The Shepherds’ Field

The first of these was the “Shepherds’ Field”, the presumed location, about a mile from the Nativity site, where the shepherds were told of the birth by the angels. A point which had previously been lost on us was that, up to this point, lambs had been sacrificed to God and that this particular flock was in effect being reared for that purpose. So, in addition to what must have been an alarming message from the Heavenly Host, these men were being told that they no longer had a livelihood!


Today there are two buildings to commemorate this revelation; a small church at the point where the shepherds were told and which contains three murals depicting the events of that day; and an even smaller chapel built over the cave that was used for their shelter while tending the flock. Our guide made it a “living scene” and, although it did not have the same intensity as that experienced at the Crucifixion site two days ago, the green grass, together with the cypress and palm trees all around, now made it the truly pastoral scene that it was then.


We then drove to the Church of The Nativity itself. This church has existed in some form for 1500 years and was built to replace the original one on this site commissioned by the Emperor Constantine and it sits above the cave where the birth of Jesus took place and the manger just a few feet away.


The star marks the Birthplace of Jesus



The (very crowded) Manger











The under floor space is small and has a roughhewn ceiling (it was a cave) and only a limited number of visitors are allowed down the ten or so steps to the two points of pilgrimage. Despite uniformed crowd control personnel (and much shouting and pointing), the area of the manger was very crowded with much pushing and elbowing for position – or so it seemed. Clearly almost everyone there was on a once-in-a-lifetime visit and wanted to get close to and touch the Holy sites so there was a “Not so Christian” clamor for position in claustrophobic quarters.

However, we were at the presumed site of Jesus’ birth so a slight discomfort and a rushed feeling were a small price to pay for the experience. Presumably the crowded and frenetic feelings of the visit itself will fade soon and leave only the inescapable fact that we have been to the site that started two thousand years of change, and yet of an undeniable constancy. Again I feel obliged to say that, no matter what faith, and to what extent that that faith is manifested in any individual, there can be little debate that the events at this site and those of thirty years later just a short distance away, have prompted the best in art, sculpture and music – and incredible emotion in those who have seen and heard them. The spiritual aspect is either a basis for these feelings or an incredible bonus for those who are so moved.


Leaving the frantic commotion of the Church of the Nativity, we walked about ¼ mile to the Milk Grotto. Again, a confession: this was new to both of us. Supposedly this was the place where the Holy Family hid before their flight to Egypt and it is said that Mary’s milk as she was feeding Jesus fell to the floor and turned the cave into a beautiful white stone. Certainly the stone is white today (unlike the reddish brown one sees on entry) and the quiet, underground room is a tranquil respite from the busy Nativity scene. It is quite serene and contains a beautiful icon of the Virgin and Child. It was an ideal spot to complete our tour of Bethlehem and start the return journey to Jerusalem.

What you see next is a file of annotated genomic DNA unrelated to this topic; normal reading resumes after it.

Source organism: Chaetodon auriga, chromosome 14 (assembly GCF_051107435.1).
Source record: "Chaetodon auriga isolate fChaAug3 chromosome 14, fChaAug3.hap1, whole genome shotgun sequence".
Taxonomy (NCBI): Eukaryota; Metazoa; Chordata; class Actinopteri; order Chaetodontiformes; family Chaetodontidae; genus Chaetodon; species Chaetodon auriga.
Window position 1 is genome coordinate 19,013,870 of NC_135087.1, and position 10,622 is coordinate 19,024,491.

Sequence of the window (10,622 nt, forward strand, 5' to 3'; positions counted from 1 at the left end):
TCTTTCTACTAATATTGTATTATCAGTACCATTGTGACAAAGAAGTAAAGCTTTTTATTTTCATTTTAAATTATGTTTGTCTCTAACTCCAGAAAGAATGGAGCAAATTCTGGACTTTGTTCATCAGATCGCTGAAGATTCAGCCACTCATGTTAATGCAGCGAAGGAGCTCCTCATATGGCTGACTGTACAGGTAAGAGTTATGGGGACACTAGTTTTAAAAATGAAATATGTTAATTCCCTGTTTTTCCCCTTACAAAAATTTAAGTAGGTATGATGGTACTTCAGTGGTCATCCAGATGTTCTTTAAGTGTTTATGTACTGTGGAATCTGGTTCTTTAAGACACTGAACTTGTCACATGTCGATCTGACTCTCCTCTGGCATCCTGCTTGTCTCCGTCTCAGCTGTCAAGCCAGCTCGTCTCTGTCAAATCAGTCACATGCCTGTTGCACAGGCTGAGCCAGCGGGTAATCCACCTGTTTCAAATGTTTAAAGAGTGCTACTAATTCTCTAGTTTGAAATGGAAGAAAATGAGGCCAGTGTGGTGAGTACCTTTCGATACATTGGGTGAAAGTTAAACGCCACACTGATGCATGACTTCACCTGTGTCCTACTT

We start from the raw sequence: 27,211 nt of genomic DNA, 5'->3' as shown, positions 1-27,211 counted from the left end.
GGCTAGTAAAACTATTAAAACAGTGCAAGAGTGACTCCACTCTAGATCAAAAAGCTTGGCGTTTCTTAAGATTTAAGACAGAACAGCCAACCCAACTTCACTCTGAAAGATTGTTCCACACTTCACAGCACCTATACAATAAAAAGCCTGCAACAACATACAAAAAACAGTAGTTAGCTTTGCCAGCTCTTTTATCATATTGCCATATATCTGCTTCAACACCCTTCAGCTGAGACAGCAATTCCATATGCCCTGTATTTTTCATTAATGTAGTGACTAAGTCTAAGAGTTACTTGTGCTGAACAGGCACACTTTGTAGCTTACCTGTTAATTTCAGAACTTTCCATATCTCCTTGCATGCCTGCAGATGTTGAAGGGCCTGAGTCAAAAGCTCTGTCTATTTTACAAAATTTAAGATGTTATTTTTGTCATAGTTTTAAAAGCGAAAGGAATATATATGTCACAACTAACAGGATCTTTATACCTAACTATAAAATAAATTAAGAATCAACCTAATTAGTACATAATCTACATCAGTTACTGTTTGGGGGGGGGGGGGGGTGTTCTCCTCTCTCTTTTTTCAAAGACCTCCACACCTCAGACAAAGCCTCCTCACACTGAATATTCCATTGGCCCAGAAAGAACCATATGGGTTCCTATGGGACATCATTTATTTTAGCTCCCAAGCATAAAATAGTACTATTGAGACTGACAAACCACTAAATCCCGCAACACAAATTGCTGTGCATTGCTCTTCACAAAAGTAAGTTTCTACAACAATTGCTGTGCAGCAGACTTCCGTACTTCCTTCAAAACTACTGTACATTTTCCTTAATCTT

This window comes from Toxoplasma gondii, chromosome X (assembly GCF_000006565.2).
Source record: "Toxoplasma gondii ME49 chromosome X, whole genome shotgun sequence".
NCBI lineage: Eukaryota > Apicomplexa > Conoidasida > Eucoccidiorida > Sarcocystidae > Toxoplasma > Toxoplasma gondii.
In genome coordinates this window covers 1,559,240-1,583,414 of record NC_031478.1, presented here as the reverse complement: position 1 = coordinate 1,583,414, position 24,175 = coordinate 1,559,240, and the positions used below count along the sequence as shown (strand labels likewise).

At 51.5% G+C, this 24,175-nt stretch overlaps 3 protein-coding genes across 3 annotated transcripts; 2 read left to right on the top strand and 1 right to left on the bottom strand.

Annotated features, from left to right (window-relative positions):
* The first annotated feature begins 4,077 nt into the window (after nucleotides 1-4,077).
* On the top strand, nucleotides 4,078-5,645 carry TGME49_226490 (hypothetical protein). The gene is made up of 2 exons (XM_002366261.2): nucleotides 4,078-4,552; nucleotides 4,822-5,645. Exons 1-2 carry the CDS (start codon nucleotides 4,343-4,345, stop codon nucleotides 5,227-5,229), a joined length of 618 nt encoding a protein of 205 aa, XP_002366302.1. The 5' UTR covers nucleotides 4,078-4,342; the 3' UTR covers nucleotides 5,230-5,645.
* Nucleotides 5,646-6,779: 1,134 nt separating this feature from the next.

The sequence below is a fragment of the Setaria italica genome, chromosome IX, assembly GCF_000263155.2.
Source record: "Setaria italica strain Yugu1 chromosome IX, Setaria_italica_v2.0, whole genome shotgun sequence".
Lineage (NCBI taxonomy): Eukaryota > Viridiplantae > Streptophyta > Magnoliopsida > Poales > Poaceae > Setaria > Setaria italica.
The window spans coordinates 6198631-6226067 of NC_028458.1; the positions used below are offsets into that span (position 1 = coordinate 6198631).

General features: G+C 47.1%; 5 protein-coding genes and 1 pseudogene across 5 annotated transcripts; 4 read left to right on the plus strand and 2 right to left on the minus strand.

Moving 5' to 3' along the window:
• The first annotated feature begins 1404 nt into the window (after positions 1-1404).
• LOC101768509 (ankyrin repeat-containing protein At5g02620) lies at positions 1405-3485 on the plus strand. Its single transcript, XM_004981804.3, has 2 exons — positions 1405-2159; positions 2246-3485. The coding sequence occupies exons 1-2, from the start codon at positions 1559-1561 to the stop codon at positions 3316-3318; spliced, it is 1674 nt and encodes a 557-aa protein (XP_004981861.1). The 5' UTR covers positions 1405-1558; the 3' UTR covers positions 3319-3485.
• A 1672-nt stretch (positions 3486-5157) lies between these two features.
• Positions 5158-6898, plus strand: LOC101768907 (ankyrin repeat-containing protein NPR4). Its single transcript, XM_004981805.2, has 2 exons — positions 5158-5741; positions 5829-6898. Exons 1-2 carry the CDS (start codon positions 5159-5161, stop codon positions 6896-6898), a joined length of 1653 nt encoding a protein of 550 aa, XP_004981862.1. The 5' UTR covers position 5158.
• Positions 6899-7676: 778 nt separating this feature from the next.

The Milk Grotto


The tour we took on Day 4 (Saturday) had the single destination of the ancient city of Jericho. Once again we entered the Palestinian sector but, as yesterday, with no problems and no feelings of insecurity.


Our guide had, as he said, “lowered our expectations” on the road to Jericho telling us not to expect to see the walls that came tumbling down nor, indeed, any walls of consequence in the city. In fact it turned out that much of the city – certainly the area we visited – is an enormous archeological site and there are examples of walls, rooms and artifacts that date not just from the time of Joshua (1300BC) but, it is claimed, go as far back as 7000 years ago. There were even claims that a city had been formed here as early as 10,000 years ago.


The site being excavated looked essentially abandoned today and our guide told us that money is in short supply for a continuation of the work. Nevertheless, we did see some examples of structures, now well below ground level that were built by some of the earliest non-nomadic people on earth. This area, close to the Jordan River had a plentiful water supply (not so obvious today) and this promoted farming and the establishment of permanent settlements.


Of slightly more contemporary interest, the hill desert beyond the city of Jericho is where Jesus spent his forty days and nights of fasting right after being baptized in the nearby Jordan. This is the Hill of Temptation which rises steeply from city level and now houses a Greek Orthodox Monastery about 2/3 of the way to the summit. At the summit are the walls of one of three palaces that Herod is said to have built in Jericho; obviously he was a powerful and rich man who learned to live well during the Roman occupation.


Also in Jericho is the Sycamore fig  tree into which Zacchaeus climbed to catch a better view of Jesus as he came through the city and was commanded to come down as Jesus wished to visit with him in his home – an unusual request of the unpopular tax collector who was seen more as a servant of Rome than as a “local”. Although the tree we saw is centuries old, it seems unlikely that we were looking at the one climbed in the Bible story. We did see a still-functioning spring of fresh, potable water that was supposedly made drinkable by Elisha who threw salt in the source to purify it.